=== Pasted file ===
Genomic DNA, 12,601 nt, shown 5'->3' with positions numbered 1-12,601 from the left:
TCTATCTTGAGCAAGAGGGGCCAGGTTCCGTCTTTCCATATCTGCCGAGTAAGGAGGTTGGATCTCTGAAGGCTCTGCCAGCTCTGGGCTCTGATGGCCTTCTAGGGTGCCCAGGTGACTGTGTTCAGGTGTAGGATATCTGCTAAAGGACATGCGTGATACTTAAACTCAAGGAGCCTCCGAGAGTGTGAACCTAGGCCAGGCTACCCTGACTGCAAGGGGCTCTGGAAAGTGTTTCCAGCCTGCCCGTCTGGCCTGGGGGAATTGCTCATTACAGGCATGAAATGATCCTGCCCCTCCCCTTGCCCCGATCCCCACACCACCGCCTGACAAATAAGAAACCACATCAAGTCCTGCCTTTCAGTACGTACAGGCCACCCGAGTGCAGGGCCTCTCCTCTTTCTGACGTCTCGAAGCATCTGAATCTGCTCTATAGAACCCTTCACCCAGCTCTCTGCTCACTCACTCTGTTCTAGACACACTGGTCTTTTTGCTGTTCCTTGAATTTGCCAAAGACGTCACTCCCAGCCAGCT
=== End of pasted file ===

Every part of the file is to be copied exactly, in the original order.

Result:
Genomic DNA, 12,601 nt, shown 5'->3' with positions numbered 1-12,601 from the left:
TCTATCTTGAGCAAGAGGGGCCAGGTTCCGTCTTTCCATATCTGCCGAGTAAGGAGGTTGGATCTCTGAAGGCTCTGCCAGCTCTGGGCTCTGATGGCCTTCTAGGGTGCCCAGGTGACTGTGTTCAGGTGTAGGATATCTGCTAAAGGACATGCGTGATACTTAAACTCAAGGAGCCTCCGAGAGTGTGAACCTAGGCCAGGCTACCCTGACTGCAAGGGGCTCTGGAAAGTGTTTCCAGCCTGCCCGTCTGGCCTGGGGGAATTGCTCATTACAGGCATGAAATGATCCTGCCCCTCCCCTTGCCCCGATCCCCACACCACCGCCTGACAAATAAGAAACCACATCAAGTCCTGCCTTTCAGTACGTACAGGCCACCCGAGTGCAGGGCCTCTCCTCTTTCTGACGTCTCGAAGCATCTGAATCTGCTCTATAGAACCCTTCACCCAGCTCTCTGCTCACTCACTCTGTTCTAGACACACTGGTCTTTTTGCTGTTCCTTGAATTTGCCAAAGACGTCACTCCCAGCCAGCT